A present-day magician, an authentic poet marrying the most unique ideas to the most oniric images, director Hayao Miyazaki is back to offer us one of his most touching fables, Ponyo, just released in theaters.
Four years after Howl’s Moving Castle, the Japanese master chose to produce his latest animation wonder all by hand, without computers, in a plain visual style that gives his characters and backgrounds a familiar aspect and an energy that can be achieved only in traditional animation.
His vision of the film being born as he was staring at the ocean during a storm, he gave a particular attention to the rendering of the sea and of the waves, creating a world far beyond our expectations.
But, above all, he proposes a magnificent poem on childhood…
Animated Views: How would you describe your latest film?
Hayao Miyazaki: This is the story of Ponyo, a little fish-girl who dreams to be with Sosuke, a five-year old boy who promised to take care of her. It is also about how Sosuke will be able to be true to his word. Ponyo is a love story between two young children and it’s at the same time a wonderful adventure: an adaptation of Hans Christian Andersen’s The Little Mermaid in present-day Japan.
A small town at the sea, a home at the top of a cliff, a few characters and the ocean, seen as a presence, a living entity. A world where magic and alchemy are part of everyday life. Down, like our unconscious mind, the deep sea, and at the surface, the tumult of the waves. In altering space and shapes, the sea becomes not only the setting of our story, and at the same time one of the main protagonists. A small boy and a little girl, love and responsibility, ocean and life, and the essence of all that: this is what Ponyo is all about, a fairytale that is my answer to the distress and uncertainty of our time.
AV: The first draft of your story seemed to rather lean toward the relationship between a mother and her son.
HM: When I’m working on a project, I write ideas down and then I change lots of things. What I write at first is always different from the final film. My first idea was to depict a character at the beginning of her life, searching herself, including in her relation to her child. I figured out Sosuke’s mother was 25 years old, but my collaborators thought she was too young. They realized she was even younger than themselves. They felt it difficult to draw a mother who is less than 35. My team has grown older…
AV: In the end, the subject of your film is childhood itself, through the eyes of that extraordinary child that Sosuke is.
HM: I wanted Sosuke and Ponyo to act naturally, according to their desires. There are many scenes like that. When Ponyo splashes Sosuke, he’s not frightened. If he were, they wouldn’t have become friends. Sosuke is the only one who is not bothered by that. In general, children don’t like that, but he doesn’t care. As you’re watching the film, you’re not surprised by his reaction, he’s truly believable. And when Ponyo turns back into a fish thanks to her magical power, he’s not impressed. He just says she’s great. He’s a funny little guy. During the dubbing session, people really liked his reaction. Sosuke truly admires Ponyo. He doesn’t ask any question. He accepts everything, and that’s wonderful. Then you wonder what is going to happen to him. He accepts everything but, to me, it won’t be so forever.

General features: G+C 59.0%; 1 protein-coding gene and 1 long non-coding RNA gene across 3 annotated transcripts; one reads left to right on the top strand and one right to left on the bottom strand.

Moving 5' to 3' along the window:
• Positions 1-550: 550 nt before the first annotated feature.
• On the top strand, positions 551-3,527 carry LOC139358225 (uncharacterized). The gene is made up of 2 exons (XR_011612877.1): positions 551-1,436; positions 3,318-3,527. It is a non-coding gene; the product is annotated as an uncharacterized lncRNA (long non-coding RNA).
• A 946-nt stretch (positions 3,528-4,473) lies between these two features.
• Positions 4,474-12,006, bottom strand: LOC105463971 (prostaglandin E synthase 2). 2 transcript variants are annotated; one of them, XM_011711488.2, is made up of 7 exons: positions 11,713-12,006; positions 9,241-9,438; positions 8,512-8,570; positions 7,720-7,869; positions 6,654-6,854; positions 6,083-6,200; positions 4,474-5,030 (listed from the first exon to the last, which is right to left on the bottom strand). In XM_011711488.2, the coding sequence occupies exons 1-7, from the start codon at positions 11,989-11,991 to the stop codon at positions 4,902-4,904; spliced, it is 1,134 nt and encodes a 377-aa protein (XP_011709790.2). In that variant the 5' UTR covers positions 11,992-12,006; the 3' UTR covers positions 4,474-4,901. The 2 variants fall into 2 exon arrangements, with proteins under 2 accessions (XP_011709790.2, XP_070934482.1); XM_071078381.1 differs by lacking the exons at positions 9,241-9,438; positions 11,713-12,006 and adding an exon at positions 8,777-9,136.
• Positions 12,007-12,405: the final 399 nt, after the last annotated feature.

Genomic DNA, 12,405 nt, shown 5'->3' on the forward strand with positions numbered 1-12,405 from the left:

AV: The movie is much about children’s promises, as Sosuke promises to take care of Ponyo.
HM: That’s the point, but one doesn’t always keep true to one’s word. It’s like a baby chicken you want to protect but that finally dies despite your care. Today, when you grow older, you have to learn not to keep your promises. That said, in my movie, I wanted to show a child who does.
AV: You mean, things change when you grow up.
HM: I imagine, if Ponyo went to the Kindergarten, she would get closer to Kumilo and would leave Sosuke…
AV: How sad!
HM: Not at all. It may be a relief for Sosuke, or not. But I think things are not that simple for him. You can imagine Sosuke should marry Ponyo, but life is not that simple.
AV: Dealing with childhood, you’re dealing with something essential, something that deals with our origins. Hence the scene with the young parents.
HM: It had to be. It’s difficult for Ponyo to fit in. I wanted to present her like someone who grows up and evolves a lot. Her faculties allow her to succeed. It’s a strength. In that scene, she really cares, and she can communicate with the baby, but not with words. I see that as a mean of communication anterior to humans.
The Art of Ponyo
to buy now from Amazon.com
Interview kindly provided by BCG (France), for which our sincerest thanks go to them.